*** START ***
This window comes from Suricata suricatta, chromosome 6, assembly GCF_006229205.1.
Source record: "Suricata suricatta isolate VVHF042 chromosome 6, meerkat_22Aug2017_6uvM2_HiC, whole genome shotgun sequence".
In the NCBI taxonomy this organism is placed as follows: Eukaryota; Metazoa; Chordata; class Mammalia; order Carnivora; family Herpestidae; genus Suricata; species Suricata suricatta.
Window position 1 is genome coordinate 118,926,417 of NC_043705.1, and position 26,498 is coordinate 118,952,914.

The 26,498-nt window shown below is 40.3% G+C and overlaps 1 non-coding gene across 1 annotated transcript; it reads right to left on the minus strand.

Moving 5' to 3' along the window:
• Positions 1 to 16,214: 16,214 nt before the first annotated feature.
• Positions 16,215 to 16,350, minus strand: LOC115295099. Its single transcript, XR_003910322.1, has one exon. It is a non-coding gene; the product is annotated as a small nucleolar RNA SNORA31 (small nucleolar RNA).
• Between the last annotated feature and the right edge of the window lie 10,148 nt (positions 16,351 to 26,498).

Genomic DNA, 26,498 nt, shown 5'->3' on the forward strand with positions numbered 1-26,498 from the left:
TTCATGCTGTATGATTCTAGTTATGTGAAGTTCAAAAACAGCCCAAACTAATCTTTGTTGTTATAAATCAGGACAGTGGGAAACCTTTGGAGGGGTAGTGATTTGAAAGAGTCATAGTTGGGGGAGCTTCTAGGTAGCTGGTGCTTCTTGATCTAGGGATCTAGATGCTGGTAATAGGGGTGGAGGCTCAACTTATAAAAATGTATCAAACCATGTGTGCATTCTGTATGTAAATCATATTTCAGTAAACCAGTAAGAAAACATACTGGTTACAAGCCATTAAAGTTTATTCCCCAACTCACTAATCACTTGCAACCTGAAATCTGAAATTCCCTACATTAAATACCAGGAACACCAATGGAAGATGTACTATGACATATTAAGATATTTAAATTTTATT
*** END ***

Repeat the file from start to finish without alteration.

This window comes from Suricata suricatta, chromosome 6, assembly GCF_006229205.1.
Source record: "Suricata suricatta isolate VVHF042 chromosome 6, meerkat_22Aug2017_6uvM2_HiC, whole genome shotgun sequence".
In the NCBI taxonomy this organism is placed as follows: Eukaryota; Metazoa; Chordata; class Mammalia; order Carnivora; family Herpestidae; genus Suricata; species Suricata suricatta.
Window position 1 is genome coordinate 118,926,417 of NC_043705.1, and position 26,498 is coordinate 118,952,914.

The 26,498-nt window shown below is 40.3% G+C and overlaps 1 non-coding gene across 1 annotated transcript; it reads right to left on the minus strand.

Moving 5' to 3' along the window:
• Positions 1 to 16,214: 16,214 nt before the first annotated feature.
• Positions 16,215 to 16,350, minus strand: LOC115295099. Its single transcript, XR_003910322.1, has one exon. It is a non-coding gene; the product is annotated as a small nucleolar RNA SNORA31 (small nucleolar RNA).
• Between the last annotated feature and the right edge of the window lie 10,148 nt (positions 16,351 to 26,498).

Genomic DNA, 26,498 nt, shown 5'->3' on the forward strand with positions numbered 1-26,498 from the left:
TTCATGCTGTATGATTCTAGTTATGTGAAGTTCAAAAACAGCCCAAACTAATCTTTGTTGTTATAAATCAGGACAGTGGGAAACCTTTGGAGGGGTAGTGATTTGAAAGAGTCATAGTTGGGGGAGCTTCTAGGTAGCTGGTGCTTCTTGATCTAGGGATCTAGATGCTGGTAATAGGGGTGGAGGCTCAACTTATAAAAATGTATCAAACCATGTGTGCATTCTGTATGTAAATCATATTTCAGTAAACCAGTAAGAAAACATACTGGTTACAAGCCATTAAAGTTTATTCCCCAACTCACTAATCACTTGCAACCTGAAATCTGAAATTCCCTACATTAAATACCAGGAACACCAATGGAAGATGTACTATGACATATTAAGATATTTAAATTTTATT